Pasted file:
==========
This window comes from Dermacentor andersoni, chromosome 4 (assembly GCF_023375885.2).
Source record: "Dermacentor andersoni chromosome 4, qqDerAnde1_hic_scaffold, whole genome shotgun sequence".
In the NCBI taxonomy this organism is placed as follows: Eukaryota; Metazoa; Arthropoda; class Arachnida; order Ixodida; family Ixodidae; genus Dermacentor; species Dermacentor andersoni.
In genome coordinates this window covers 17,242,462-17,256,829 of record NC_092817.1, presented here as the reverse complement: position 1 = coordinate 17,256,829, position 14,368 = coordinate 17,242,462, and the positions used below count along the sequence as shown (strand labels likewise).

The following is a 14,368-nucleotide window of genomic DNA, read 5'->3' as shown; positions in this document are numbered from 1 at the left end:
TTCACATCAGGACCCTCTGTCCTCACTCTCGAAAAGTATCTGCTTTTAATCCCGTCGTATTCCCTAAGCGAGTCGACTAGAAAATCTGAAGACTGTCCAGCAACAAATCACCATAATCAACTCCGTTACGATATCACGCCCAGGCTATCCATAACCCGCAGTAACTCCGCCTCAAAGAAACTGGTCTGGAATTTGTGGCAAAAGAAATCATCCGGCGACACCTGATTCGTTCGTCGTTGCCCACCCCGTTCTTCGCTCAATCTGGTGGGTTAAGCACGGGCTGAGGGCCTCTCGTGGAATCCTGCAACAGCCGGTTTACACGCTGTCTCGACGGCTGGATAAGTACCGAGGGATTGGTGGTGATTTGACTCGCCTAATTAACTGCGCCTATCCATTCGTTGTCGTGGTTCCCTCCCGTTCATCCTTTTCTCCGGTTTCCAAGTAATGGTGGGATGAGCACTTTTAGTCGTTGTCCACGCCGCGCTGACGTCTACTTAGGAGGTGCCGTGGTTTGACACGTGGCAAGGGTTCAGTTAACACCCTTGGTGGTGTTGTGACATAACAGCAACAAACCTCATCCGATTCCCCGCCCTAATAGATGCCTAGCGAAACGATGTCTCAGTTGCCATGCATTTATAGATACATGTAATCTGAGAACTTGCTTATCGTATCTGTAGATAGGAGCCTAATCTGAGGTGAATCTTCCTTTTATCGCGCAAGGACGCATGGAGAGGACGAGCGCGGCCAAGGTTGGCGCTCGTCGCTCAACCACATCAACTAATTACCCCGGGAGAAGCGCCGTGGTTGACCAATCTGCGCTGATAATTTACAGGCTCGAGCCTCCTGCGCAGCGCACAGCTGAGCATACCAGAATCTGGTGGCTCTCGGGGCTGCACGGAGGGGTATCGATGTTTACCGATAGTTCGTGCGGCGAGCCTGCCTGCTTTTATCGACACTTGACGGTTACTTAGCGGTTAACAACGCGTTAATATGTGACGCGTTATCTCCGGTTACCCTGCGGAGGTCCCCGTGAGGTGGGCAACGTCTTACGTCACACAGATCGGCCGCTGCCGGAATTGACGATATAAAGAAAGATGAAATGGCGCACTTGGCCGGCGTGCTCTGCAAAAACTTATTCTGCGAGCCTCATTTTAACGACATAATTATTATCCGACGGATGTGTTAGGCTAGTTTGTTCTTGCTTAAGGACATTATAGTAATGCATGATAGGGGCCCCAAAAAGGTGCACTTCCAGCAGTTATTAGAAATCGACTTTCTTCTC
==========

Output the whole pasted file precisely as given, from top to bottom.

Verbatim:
This window comes from Dermacentor andersoni, chromosome 4 (assembly GCF_023375885.2).
Source record: "Dermacentor andersoni chromosome 4, qqDerAnde1_hic_scaffold, whole genome shotgun sequence".
In the NCBI taxonomy this organism is placed as follows: Eukaryota; Metazoa; Arthropoda; class Arachnida; order Ixodida; family Ixodidae; genus Dermacentor; species Dermacentor andersoni.
In genome coordinates this window covers 17,242,462-17,256,829 of record NC_092817.1, presented here as the reverse complement: position 1 = coordinate 17,256,829, position 14,368 = coordinate 17,242,462, and the positions used below count along the sequence as shown (strand labels likewise).

The following is a 14,368-nucleotide window of genomic DNA, read 5'->3' as shown; positions in this document are numbered from 1 at the left end:
TTCACATCAGGACCCTCTGTCCTCACTCTCGAAAAGTATCTGCTTTTAATCCCGTCGTATTCCCTAAGCGAGTCGACTAGAAAATCTGAAGACTGTCCAGCAACAAATCACCATAATCAACTCCGTTACGATATCACGCCCAGGCTATCCATAACCCGCAGTAACTCCGCCTCAAAGAAACTGGTCTGGAATTTGTGGCAAAAGAAATCATCCGGCGACACCTGATTCGTTCGTCGTTGCCCACCCCGTTCTTCGCTCAATCTGGTGGGTTAAGCACGGGCTGAGGGCCTCTCGTGGAATCCTGCAACAGCCGGTTTACACGCTGTCTCGACGGCTGGATAAGTACCGAGGGATTGGTGGTGATTTGACTCGCCTAATTAACTGCGCCTATCCATTCGTTGTCGTGGTTCCCTCCCGTTCATCCTTTTCTCCGGTTTCCAAGTAATGGTGGGATGAGCACTTTTAGTCGTTGTCCACGCCGCGCTGACGTCTACTTAGGAGGTGCCGTGGTTTGACACGTGGCAAGGGTTCAGTTAACACCCTTGGTGGTGTTGTGACATAACAGCAACAAACCTCATCCGATTCCCCGCCCTAATAGATGCCTAGCGAAACGATGTCTCAGTTGCCATGCATTTATAGATACATGTAATCTGAGAACTTGCTTATCGTATCTGTAGATAGGAGCCTAATCTGAGGTGAATCTTCCTTTTATCGCGCAAGGACGCATGGAGAGGACGAGCGCGGCCAAGGTTGGCGCTCGTCGCTCAACCACATCAACTAATTACCCCGGGAGAAGCGCCGTGGTTGACCAATCTGCGCTGATAATTTACAGGCTCGAGCCTCCTGCGCAGCGCACAGCTGAGCATACCAGAATCTGGTGGCTCTCGGGGCTGCACGGAGGGGTATCGATGTTTACCGATAGTTCGTGCGGCGAGCCTGCCTGCTTTTATCGACACTTGACGGTTACTTAGCGGTTAACAACGCGTTAATATGTGACGCGTTATCTCCGGTTACCCTGCGGAGGTCCCCGTGAGGTGGGCAACGTCTTACGTCACACAGATCGGCCGCTGCCGGAATTGACGATATAAAGAAAGATGAAATGGCGCACTTGGCCGGCGTGCTCTGCAAAAACTTATTCTGCGAGCCTCATTTTAACGACATAATTATTATCCGACGGATGTGTTAGGCTAGTTTGTTCTTGCTTAAGGACATTATAGTAATGCATGATAGGGGCCCCAAAAAGGTGCACTTCCAGCAGTTATTAGAAATCGACTTTCTTCTC